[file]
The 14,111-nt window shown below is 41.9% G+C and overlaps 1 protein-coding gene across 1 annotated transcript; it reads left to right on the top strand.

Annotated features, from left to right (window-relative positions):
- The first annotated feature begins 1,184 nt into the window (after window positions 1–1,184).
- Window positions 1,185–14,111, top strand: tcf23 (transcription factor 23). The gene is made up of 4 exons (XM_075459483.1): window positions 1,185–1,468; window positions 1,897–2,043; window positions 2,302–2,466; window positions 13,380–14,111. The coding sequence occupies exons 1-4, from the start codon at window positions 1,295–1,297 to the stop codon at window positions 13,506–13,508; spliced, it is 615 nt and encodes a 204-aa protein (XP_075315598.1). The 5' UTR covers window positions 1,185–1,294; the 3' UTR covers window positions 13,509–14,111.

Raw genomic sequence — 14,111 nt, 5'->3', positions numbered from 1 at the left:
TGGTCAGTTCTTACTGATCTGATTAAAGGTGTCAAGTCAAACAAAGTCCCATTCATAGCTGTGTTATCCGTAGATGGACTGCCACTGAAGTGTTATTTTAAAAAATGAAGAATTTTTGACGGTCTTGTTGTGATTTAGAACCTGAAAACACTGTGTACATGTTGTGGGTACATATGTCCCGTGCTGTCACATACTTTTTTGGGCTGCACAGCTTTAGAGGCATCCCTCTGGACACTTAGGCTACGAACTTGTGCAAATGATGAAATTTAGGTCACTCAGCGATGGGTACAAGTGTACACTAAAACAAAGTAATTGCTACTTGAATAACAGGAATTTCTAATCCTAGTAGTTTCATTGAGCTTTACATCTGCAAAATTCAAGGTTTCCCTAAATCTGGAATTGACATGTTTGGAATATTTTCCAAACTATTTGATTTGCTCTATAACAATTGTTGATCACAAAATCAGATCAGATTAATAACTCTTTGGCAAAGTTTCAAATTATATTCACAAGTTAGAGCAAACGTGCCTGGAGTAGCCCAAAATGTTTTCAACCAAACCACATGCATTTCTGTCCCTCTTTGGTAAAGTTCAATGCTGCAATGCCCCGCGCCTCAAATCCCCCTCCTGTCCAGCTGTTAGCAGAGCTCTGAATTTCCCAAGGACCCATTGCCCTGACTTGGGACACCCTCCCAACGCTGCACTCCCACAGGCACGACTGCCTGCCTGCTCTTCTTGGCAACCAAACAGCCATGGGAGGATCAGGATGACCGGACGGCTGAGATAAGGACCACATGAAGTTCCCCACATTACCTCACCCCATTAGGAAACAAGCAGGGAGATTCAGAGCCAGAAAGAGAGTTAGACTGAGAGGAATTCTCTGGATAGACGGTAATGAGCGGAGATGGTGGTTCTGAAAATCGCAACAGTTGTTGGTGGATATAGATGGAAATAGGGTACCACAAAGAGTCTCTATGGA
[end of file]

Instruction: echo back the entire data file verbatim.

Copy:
The 14,111-nt window shown below is 41.9% G+C and overlaps 1 protein-coding gene across 1 annotated transcript; it reads left to right on the top strand.

Annotated features, from left to right (window-relative positions):
- The first annotated feature begins 1,184 nt into the window (after window positions 1–1,184).
- Window positions 1,185–14,111, top strand: tcf23 (transcription factor 23). The gene is made up of 4 exons (XM_075459483.1): window positions 1,185–1,468; window positions 1,897–2,043; window positions 2,302–2,466; window positions 13,380–14,111. The coding sequence occupies exons 1-4, from the start codon at window positions 1,295–1,297 to the stop codon at window positions 13,506–13,508; spliced, it is 615 nt and encodes a 204-aa protein (XP_075315598.1). The 5' UTR covers window positions 1,185–1,294; the 3' UTR covers window positions 13,509–14,111.

Raw genomic sequence — 14,111 nt, 5'->3', positions numbered from 1 at the left:
TGGTCAGTTCTTACTGATCTGATTAAAGGTGTCAAGTCAAACAAAGTCCCATTCATAGCTGTGTTATCCGTAGATGGACTGCCACTGAAGTGTTATTTTAAAAAATGAAGAATTTTTGACGGTCTTGTTGTGATTTAGAACCTGAAAACACTGTGTACATGTTGTGGGTACATATGTCCCGTGCTGTCACATACTTTTTTGGGCTGCACAGCTTTAGAGGCATCCCTCTGGACACTTAGGCTACGAACTTGTGCAAATGATGAAATTTAGGTCACTCAGCGATGGGTACAAGTGTACACTAAAACAAAGTAATTGCTACTTGAATAACAGGAATTTCTAATCCTAGTAGTTTCATTGAGCTTTACATCTGCAAAATTCAAGGTTTCCCTAAATCTGGAATTGACATGTTTGGAATATTTTCCAAACTATTTGATTTGCTCTATAACAATTGTTGATCACAAAATCAGATCAGATTAATAACTCTTTGGCAAAGTTTCAAATTATATTCACAAGTTAGAGCAAACGTGCCTGGAGTAGCCCAAAATGTTTTCAACCAAACCACATGCATTTCTGTCCCTCTTTGGTAAAGTTCAATGCTGCAATGCCCCGCGCCTCAAATCCCCCTCCTGTCCAGCTGTTAGCAGAGCTCTGAATTTCCCAAGGACCCATTGCCCTGACTTGGGACACCCTCCCAACGCTGCACTCCCACAGGCACGACTGCCTGCCTGCTCTTCTTGGCAACCAAACAGCCATGGGAGGATCAGGATGACCGGACGGCTGAGATAAGGACCACATGAAGTTCCCCACATTACCTCACCCCATTAGGAAACAAGCAGGGAGATTCAGAGCCAGAAAGAGAGTTAGACTGAGAGGAATTCTCTGGATAGACGGTAATGAGCGGAGATGGTGGTTCTGAAAATCGCAACAGTTGTTGGTGGATATAGATGGAAATAGGGTACCACAAAGAGTCTCTATGGA